Don’t be shy
Every single person at that convention is there to connect with people. Whether it’s the lofty and famous authors talking to their fans, or the most eager newbies looking for new readers, or readers eager to meet their favorite writers.
But no one is there to be hounded, or pitched, except for agents, and there is a special time for that. And no one is there to be followed or stalked. Sure, talk to your favorite authors. Tell them you enjoy their books, thank them, and go. If you see someone standing by themself, someone who looks lonely, go up and say hello! You are all in the same convention boat. And the secret is: you can always ask: “Are you a reader or writer or both?” And depending on the answer, then go on. Ask what they’re reading. Or writing. The rest of the conversation will easily take care of itself.
You don’t have to do everything
Convention brain will set in very quickly, where are you forget where you are, and forget what day it is, and say “so happy to see you” to the same person three or four times. Pace yourself! You are not obliged to go to every panel and hear every interview. That’s why planning with your program is so important. And also why convention-goers sometimes block out an hour a day or so to hide in their rooms. Rest rest rest. And your feet will love you for it.
Yes, you will get an astonishing amount of free books at every convention, and wise convention-goers learn to curate their own greed a bit. But booksellers, too, come to these. They’re making a huge effort to be there and offer you their wares. Support them! If career authors don’t buy books at conventions, who will? We are all a community, and it’s imperative that we support each other. Buying books is a great way to do that.
And here’s a secret: almost every convention has a shipping room, where a shipping company will box up your loot and ship it home to you. Whether that’s the good news or the bad news is up to you.
Bring your business card
You will never be able to remember everyone you meet if you don’t ask for their card, and handing someone your card is the easiest way to stay connected. Bookmarks? Well, yeah, if you want. I always bring too many, and swear never to do it again. But they’re a good conversation starter. Remember, though, everyone has them.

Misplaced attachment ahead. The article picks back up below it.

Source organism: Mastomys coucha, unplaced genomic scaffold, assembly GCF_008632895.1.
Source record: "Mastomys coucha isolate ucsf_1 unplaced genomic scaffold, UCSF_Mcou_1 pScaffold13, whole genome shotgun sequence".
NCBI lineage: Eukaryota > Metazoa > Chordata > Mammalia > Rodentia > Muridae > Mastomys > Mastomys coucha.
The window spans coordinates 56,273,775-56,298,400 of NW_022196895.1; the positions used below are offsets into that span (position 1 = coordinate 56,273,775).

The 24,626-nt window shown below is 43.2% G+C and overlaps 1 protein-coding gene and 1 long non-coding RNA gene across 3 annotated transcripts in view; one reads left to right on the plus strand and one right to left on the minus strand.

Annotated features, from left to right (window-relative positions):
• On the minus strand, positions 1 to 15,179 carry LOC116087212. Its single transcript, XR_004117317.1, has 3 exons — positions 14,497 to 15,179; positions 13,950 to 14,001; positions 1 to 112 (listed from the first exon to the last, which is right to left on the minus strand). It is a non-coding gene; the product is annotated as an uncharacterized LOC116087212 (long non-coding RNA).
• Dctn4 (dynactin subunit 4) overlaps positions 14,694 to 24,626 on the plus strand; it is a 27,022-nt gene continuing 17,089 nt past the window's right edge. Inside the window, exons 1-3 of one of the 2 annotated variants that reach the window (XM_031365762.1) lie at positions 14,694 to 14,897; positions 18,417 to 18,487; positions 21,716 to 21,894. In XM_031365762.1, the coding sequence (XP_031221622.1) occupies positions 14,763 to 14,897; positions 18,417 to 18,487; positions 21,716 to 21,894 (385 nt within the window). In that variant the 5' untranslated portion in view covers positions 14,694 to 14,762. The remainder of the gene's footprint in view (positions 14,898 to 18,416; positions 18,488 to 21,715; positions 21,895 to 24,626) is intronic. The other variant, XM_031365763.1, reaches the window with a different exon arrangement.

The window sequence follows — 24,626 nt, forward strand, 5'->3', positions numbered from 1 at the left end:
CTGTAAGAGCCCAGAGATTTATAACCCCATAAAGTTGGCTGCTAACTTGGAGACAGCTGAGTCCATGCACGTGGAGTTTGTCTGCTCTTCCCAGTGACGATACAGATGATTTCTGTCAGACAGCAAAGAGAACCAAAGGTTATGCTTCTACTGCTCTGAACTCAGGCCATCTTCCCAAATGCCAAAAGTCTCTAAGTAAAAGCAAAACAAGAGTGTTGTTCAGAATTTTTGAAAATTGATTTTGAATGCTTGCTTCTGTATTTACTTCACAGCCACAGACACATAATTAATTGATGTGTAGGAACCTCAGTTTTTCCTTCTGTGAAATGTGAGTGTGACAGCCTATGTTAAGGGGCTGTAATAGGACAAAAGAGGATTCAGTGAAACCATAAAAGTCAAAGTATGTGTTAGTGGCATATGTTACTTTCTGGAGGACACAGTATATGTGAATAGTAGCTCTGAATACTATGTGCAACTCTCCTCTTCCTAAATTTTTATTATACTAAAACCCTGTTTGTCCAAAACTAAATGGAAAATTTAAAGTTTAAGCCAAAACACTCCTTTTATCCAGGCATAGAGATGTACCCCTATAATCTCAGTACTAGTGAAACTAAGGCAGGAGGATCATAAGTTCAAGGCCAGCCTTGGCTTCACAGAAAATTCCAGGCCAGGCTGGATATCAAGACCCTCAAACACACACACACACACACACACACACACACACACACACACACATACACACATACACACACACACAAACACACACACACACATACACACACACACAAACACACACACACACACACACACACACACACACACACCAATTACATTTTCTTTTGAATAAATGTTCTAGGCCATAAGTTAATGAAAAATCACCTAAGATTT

(Swag? It’s heavy, it’s expensive, and you know what? Probably does not sell books. If you need to bring your engraved shoehorns or jar openers or cello-packs of candy with your book title, sure. But I bet next time you won’t. )
Keep a stash of food in your bag: a bag of nuts, or granola bars, or something like that. There will be moments when you are starving, and you want to keep your energy up. Eat breakfast. And stay hydrated, too! You’ll be inside for two solid days, possibly, and drinking water will really help.
People drink. They really do. And the bar scene at night is fantastic. Not for the faint of heart! But that’s where a lot of friendships are made, and networking is done. You don’t have to drink alcohol to be welcomed. (And if you, do, beware. No one wants to rue that night at the Hilton.) And as I said. Drink water. ALWAYS take the water.
Go to the hospitality suite, see who’s there, get a cup of tea. Hang out in the lobby, because there’s always a gathering. Go to the coffee shop. Who knows who you might meet over a latte?
Because you are career authors, we don’t have to tell you to respect people‘s privacy. There are always those who push the limits, pitching agents in inappropriate places, or hanging around their favorite authors, or asking people for blurbs. Or (and I have actually seen this) pulling out whole manuscripts from their bags, and handing them to potential agents.
Do not do this.
It is not a good idea. It will never help you. Respect people‘s boundaries. Convention proximity and camaraderie makes these requests so tempting—but don’t push it. You will regret it.
Someone is always newer than you, or timider than you, or shyer than you, or more terrified than you. How can you help them? And don’t forget to have fun.
What convention tips do you have? let’s talk about it on Career Authors Facebook page! And see you in the lobby!